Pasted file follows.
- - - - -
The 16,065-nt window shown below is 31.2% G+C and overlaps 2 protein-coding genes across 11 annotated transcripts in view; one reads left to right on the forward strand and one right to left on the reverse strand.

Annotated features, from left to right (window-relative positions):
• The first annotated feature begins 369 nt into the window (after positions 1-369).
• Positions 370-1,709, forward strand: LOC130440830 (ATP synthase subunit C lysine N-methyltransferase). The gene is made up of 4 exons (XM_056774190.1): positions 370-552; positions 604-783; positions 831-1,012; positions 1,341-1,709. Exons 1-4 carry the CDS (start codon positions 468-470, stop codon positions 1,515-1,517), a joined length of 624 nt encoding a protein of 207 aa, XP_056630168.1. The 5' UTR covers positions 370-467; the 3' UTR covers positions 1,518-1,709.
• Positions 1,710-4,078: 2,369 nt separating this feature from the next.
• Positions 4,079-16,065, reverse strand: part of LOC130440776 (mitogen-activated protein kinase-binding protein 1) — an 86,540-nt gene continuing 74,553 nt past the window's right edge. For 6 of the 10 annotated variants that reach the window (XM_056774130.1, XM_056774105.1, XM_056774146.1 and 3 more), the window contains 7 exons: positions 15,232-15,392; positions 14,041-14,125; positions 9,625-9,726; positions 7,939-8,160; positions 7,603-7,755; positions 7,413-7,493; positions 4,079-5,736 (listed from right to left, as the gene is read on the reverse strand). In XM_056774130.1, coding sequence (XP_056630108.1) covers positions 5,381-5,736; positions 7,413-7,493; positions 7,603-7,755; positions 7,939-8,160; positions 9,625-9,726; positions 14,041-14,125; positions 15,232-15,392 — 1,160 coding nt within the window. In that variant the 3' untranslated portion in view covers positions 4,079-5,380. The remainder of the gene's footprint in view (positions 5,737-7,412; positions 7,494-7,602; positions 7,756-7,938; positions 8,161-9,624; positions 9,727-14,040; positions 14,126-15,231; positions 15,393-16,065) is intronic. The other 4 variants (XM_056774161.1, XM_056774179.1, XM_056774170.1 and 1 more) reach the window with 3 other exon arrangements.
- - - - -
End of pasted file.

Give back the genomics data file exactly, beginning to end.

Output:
The 16,065-nt window shown below is 31.2% G+C and overlaps 2 protein-coding genes across 11 annotated transcripts in view; one reads left to right on the forward strand and one right to left on the reverse strand.

Annotated features, from left to right (window-relative positions):
• The first annotated feature begins 369 nt into the window (after positions 1-369).
• Positions 370-1,709, forward strand: LOC130440830 (ATP synthase subunit C lysine N-methyltransferase). The gene is made up of 4 exons (XM_056774190.1): positions 370-552; positions 604-783; positions 831-1,012; positions 1,341-1,709. Exons 1-4 carry the CDS (start codon positions 468-470, stop codon positions 1,515-1,517), a joined length of 624 nt encoding a protein of 207 aa, XP_056630168.1. The 5' UTR covers positions 370-467; the 3' UTR covers positions 1,518-1,709.
• Positions 1,710-4,078: 2,369 nt separating this feature from the next.
• Positions 4,079-16,065, reverse strand: part of LOC130440776 (mitogen-activated protein kinase-binding protein 1) — an 86,540-nt gene continuing 74,553 nt past the window's right edge. For 6 of the 10 annotated variants that reach the window (XM_056774130.1, XM_056774105.1, XM_056774146.1 and 3 more), the window contains 7 exons: positions 15,232-15,392; positions 14,041-14,125; positions 9,625-9,726; positions 7,939-8,160; positions 7,603-7,755; positions 7,413-7,493; positions 4,079-5,736 (listed from right to left, as the gene is read on the reverse strand). In XM_056774130.1, coding sequence (XP_056630108.1) covers positions 5,381-5,736; positions 7,413-7,493; positions 7,603-7,755; positions 7,939-8,160; positions 9,625-9,726; positions 14,041-14,125; positions 15,232-15,392 — 1,160 coding nt within the window. In that variant the 3' untranslated portion in view covers positions 4,079-5,380. The remainder of the gene's footprint in view (positions 5,737-7,412; positions 7,494-7,602; positions 7,756-7,938; positions 8,161-9,624; positions 9,727-14,040; positions 14,126-15,231; positions 15,393-16,065) is intronic. The other 4 variants (XM_056774161.1, XM_056774179.1, XM_056774170.1 and 1 more) reach the window with 3 other exon arrangements.